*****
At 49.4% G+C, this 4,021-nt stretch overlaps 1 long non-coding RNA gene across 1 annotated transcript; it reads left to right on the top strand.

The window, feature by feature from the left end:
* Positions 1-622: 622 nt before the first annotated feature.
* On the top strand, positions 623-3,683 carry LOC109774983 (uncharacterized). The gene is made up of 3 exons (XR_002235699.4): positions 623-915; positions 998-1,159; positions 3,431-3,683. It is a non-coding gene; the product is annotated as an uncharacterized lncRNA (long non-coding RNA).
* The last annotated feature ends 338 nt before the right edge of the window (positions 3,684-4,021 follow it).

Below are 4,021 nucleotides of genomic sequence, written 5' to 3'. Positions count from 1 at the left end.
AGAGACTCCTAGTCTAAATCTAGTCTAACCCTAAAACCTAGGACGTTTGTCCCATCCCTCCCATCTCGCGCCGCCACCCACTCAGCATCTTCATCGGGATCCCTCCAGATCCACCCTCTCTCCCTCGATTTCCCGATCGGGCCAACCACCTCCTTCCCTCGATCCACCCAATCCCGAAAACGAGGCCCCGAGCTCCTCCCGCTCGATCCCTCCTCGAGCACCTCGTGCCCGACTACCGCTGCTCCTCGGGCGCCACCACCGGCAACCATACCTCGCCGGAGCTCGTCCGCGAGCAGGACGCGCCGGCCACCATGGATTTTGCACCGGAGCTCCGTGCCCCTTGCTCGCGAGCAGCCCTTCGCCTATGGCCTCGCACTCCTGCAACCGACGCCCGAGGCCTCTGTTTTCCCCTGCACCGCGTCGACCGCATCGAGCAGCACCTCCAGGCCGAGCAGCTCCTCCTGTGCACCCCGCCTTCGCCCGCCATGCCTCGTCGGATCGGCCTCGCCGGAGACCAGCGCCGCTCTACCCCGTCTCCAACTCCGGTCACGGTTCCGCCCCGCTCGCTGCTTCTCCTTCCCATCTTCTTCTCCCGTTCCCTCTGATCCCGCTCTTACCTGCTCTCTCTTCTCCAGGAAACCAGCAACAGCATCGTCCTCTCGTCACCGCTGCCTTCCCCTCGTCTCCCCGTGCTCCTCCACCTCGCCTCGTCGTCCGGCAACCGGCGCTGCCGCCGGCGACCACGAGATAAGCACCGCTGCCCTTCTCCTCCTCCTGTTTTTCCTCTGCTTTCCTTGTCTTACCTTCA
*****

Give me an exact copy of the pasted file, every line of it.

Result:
At 49.4% G+C, this 4,021-nt stretch overlaps 1 long non-coding RNA gene across 1 annotated transcript; it reads left to right on the top strand.

The window, feature by feature from the left end:
* Positions 1-622: 622 nt before the first annotated feature.
* On the top strand, positions 623-3,683 carry LOC109774983 (uncharacterized). The gene is made up of 3 exons (XR_002235699.4): positions 623-915; positions 998-1,159; positions 3,431-3,683. It is a non-coding gene; the product is annotated as an uncharacterized lncRNA (long non-coding RNA).
* The last annotated feature ends 338 nt before the right edge of the window (positions 3,684-4,021 follow it).

Below are 4,021 nucleotides of genomic sequence, written 5' to 3'. Positions count from 1 at the left end.
AGAGACTCCTAGTCTAAATCTAGTCTAACCCTAAAACCTAGGACGTTTGTCCCATCCCTCCCATCTCGCGCCGCCACCCACTCAGCATCTTCATCGGGATCCCTCCAGATCCACCCTCTCTCCCTCGATTTCCCGATCGGGCCAACCACCTCCTTCCCTCGATCCACCCAATCCCGAAAACGAGGCCCCGAGCTCCTCCCGCTCGATCCCTCCTCGAGCACCTCGTGCCCGACTACCGCTGCTCCTCGGGCGCCACCACCGGCAACCATACCTCGCCGGAGCTCGTCCGCGAGCAGGACGCGCCGGCCACCATGGATTTTGCACCGGAGCTCCGTGCCCCTTGCTCGCGAGCAGCCCTTCGCCTATGGCCTCGCACTCCTGCAACCGACGCCCGAGGCCTCTGTTTTCCCCTGCACCGCGTCGACCGCATCGAGCAGCACCTCCAGGCCGAGCAGCTCCTCCTGTGCACCCCGCCTTCGCCCGCCATGCCTCGTCGGATCGGCCTCGCCGGAGACCAGCGCCGCTCTACCCCGTCTCCAACTCCGGTCACGGTTCCGCCCCGCTCGCTGCTTCTCCTTCCCATCTTCTTCTCCCGTTCCCTCTGATCCCGCTCTTACCTGCTCTCTCTTCTCCAGGAAACCAGCAACAGCATCGTCCTCTCGTCACCGCTGCCTTCCCCTCGTCTCCCCGTGCTCCTCCACCTCGCCTCGTCGTCCGGCAACCGGCGCTGCCGCCGGCGACCACGAGATAAGCACCGCTGCCCTTCTCCTCCTCCTGTTTTTCCTCTGCTTTCCTTGTCTTACCTTCA